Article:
I shuffled along the trail, my shoes slipping a little with every step.
We were headed toward Charlie’s Bunion, a bald knob of rock in Smoky Mountains National Park. This is what is supposedly looks like (photo credit nps.gov):
It was a chilly February day, and even though the mountains looked to be free of snow, we discovered that this section of the Appalachian Trail was crazy icy
At first, we could pick our way around the frozen patches. But soon, thick ice coated the entire trail. We pressed on a little further, until I slipped and went down hard.
In the past, I would have insisted we press on. I had set out to do an 8-mile hike, and nothing less than a broken ankle would have stopped me.
But lately, I’ve been trying to be gentler on myself, especially because it makes things easier for those I care about – like the boy hiking at my side.
We stopped all forward progress, but we didn’t turn back. Instead, we stayed and played.
We explored a miniature ice crystal world in the underside of rocks.
We watched drops chase each other under the icy surface like little ghost friends.
We found a magical glowing ice shield.
And we sparred with melting daggers.
While we played, other hikers came through, in singles and pairs and groups. None of them were the thru-hikers the Appalachian Trail is famous for, meaning most were just as unprepared for the conditions as we were.
They sat with us and chatted while they considered whether to go on. We warned them it was difficult, and we watched several of them slip and fall as they attempted the trail. Most turned back, but a couple hikers with microspikes continued on.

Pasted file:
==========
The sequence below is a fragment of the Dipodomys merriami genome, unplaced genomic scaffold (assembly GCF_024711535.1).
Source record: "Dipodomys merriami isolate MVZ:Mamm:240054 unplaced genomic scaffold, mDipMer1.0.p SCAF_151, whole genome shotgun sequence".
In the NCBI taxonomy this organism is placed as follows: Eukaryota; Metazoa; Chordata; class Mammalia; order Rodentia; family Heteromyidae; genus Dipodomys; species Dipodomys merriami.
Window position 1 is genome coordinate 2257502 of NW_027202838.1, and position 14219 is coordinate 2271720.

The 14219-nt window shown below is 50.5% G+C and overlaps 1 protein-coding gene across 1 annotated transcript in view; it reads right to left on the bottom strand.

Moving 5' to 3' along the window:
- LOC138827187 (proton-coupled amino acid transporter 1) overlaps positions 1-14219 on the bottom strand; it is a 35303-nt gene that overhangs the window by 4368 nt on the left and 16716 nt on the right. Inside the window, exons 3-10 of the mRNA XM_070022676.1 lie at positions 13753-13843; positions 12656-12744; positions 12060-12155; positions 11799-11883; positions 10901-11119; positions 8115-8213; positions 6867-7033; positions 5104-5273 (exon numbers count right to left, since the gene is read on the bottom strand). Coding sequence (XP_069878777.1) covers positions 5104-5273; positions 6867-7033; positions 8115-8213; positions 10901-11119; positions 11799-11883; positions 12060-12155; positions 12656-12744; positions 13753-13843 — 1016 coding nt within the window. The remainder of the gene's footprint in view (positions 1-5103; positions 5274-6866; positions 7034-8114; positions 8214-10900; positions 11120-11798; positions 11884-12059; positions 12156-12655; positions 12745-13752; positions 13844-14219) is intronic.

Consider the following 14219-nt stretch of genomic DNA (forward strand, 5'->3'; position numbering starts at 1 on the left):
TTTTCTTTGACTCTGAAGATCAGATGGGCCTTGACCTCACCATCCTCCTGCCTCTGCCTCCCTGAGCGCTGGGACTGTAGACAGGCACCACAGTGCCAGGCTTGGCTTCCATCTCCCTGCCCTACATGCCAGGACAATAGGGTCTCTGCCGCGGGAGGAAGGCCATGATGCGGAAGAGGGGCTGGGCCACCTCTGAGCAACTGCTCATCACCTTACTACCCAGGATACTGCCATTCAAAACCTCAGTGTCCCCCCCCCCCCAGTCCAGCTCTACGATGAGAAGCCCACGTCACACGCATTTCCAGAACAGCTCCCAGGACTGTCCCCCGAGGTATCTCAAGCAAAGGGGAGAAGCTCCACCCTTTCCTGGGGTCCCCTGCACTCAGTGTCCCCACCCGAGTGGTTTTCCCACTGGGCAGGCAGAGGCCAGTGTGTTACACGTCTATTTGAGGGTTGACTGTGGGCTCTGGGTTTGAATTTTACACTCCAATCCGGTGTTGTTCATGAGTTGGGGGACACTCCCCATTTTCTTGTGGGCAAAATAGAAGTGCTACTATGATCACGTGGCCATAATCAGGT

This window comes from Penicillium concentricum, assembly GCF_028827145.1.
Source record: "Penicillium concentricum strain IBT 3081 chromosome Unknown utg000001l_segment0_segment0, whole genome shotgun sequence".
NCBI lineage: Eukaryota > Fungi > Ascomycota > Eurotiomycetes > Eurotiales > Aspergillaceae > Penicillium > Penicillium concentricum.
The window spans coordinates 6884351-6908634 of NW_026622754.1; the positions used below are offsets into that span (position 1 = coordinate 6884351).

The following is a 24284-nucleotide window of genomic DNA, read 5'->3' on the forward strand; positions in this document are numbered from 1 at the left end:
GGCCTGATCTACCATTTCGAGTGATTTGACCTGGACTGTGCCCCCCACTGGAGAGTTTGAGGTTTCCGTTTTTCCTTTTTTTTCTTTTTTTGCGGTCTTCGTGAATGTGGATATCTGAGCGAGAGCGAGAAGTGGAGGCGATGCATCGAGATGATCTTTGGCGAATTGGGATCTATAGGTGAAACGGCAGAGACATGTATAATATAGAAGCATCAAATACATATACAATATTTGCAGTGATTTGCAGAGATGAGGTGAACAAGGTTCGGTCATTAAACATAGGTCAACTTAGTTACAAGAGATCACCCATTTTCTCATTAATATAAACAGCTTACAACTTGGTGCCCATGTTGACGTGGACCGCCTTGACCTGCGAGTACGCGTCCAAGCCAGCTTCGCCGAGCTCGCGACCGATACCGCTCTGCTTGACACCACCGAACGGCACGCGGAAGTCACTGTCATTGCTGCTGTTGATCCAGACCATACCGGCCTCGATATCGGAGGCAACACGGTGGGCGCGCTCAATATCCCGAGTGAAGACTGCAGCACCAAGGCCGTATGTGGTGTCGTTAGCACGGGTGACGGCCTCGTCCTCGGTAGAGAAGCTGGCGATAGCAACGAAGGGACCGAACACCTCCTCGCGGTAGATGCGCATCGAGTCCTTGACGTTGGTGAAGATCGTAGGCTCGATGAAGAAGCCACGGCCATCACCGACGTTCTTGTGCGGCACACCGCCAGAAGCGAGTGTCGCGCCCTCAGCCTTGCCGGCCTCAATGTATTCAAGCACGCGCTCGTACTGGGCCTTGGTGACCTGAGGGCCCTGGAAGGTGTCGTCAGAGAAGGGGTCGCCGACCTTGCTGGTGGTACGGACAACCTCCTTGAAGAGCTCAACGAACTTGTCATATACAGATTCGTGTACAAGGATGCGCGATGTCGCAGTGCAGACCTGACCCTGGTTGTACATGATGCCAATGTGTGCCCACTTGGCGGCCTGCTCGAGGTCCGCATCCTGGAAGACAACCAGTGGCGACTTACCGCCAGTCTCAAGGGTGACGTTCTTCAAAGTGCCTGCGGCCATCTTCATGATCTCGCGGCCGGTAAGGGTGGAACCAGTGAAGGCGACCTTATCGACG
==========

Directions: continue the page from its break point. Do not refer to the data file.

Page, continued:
Eventually, we headed back to the trailhead at Newfound Gap as well.
In summer, we would have breezed through this little patch of trail on our way to the lookout, but on that day it became our destination.
We may not have made it to THE view, but what we did see along the way wasn’t bad.
It was a reminder that when obstacles block your path, it doesn’t necessarily mean you have to overcome them.
Maybe you just need to reroute… or maybe you can change your plans and have fun with the obstacle itself!
This may have been the first National Park I’ve visited that I haven’t completed a hike in, but I’m proud of myself for not pushing myself too hard like I used to do.
What would you have done in our situation?